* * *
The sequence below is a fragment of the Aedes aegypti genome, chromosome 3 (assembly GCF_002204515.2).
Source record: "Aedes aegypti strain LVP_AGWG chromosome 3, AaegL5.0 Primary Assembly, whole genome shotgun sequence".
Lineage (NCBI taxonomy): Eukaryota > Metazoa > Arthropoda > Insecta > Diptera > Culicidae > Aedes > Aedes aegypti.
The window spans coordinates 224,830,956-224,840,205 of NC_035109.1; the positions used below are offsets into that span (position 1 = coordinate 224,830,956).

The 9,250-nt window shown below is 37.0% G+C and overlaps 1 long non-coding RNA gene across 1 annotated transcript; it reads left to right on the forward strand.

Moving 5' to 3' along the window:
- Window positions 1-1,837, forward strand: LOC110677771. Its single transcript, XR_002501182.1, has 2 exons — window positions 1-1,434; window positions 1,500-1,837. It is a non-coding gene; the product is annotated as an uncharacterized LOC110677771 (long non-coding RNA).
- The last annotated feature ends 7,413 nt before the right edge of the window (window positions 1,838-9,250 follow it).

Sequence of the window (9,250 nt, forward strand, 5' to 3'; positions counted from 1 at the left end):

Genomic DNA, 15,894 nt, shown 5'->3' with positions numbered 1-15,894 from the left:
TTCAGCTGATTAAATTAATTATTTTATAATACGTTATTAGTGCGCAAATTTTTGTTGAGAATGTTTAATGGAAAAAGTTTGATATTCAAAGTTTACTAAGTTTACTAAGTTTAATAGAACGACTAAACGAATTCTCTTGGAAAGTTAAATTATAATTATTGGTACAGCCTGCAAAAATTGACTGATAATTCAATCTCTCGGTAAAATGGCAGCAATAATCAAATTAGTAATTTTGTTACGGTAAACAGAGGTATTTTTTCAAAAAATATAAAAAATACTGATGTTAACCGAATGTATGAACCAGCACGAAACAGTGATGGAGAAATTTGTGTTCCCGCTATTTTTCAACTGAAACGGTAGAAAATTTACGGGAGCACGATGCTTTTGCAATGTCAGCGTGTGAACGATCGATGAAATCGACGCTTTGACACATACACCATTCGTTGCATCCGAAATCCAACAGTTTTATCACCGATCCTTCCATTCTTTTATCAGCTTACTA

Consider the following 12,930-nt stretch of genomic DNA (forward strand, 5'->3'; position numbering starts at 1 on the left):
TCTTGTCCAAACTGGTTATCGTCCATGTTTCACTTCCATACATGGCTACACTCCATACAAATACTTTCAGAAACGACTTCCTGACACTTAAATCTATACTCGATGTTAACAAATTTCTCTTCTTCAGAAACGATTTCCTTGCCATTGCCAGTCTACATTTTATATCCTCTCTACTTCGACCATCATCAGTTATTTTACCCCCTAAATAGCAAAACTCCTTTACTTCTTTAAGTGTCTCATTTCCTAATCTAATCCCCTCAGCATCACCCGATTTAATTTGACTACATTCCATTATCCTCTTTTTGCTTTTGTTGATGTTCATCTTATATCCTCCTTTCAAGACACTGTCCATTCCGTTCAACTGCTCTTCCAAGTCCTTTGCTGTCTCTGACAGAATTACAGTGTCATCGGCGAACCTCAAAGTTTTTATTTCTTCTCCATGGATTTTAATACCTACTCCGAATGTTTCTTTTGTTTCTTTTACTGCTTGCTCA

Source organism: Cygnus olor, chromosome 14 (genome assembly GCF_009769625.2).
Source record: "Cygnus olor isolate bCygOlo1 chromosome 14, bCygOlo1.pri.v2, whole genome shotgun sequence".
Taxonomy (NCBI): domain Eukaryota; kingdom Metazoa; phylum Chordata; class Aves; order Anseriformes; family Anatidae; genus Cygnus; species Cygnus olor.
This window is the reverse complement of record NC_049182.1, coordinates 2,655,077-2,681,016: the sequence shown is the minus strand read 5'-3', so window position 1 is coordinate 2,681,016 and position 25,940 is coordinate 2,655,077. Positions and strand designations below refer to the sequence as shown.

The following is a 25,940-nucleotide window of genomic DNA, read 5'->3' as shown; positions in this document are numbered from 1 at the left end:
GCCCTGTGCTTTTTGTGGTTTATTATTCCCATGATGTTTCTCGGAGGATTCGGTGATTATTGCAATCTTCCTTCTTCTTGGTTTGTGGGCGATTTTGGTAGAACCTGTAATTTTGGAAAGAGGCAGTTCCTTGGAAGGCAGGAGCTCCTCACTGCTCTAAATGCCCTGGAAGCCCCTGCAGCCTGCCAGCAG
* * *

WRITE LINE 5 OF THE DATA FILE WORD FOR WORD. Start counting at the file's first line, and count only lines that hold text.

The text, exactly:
The 9,250-nt window shown below is 37.0% G+C and overlaps 1 long non-coding RNA gene across 1 annotated transcript; it reads left to right on the forward strand.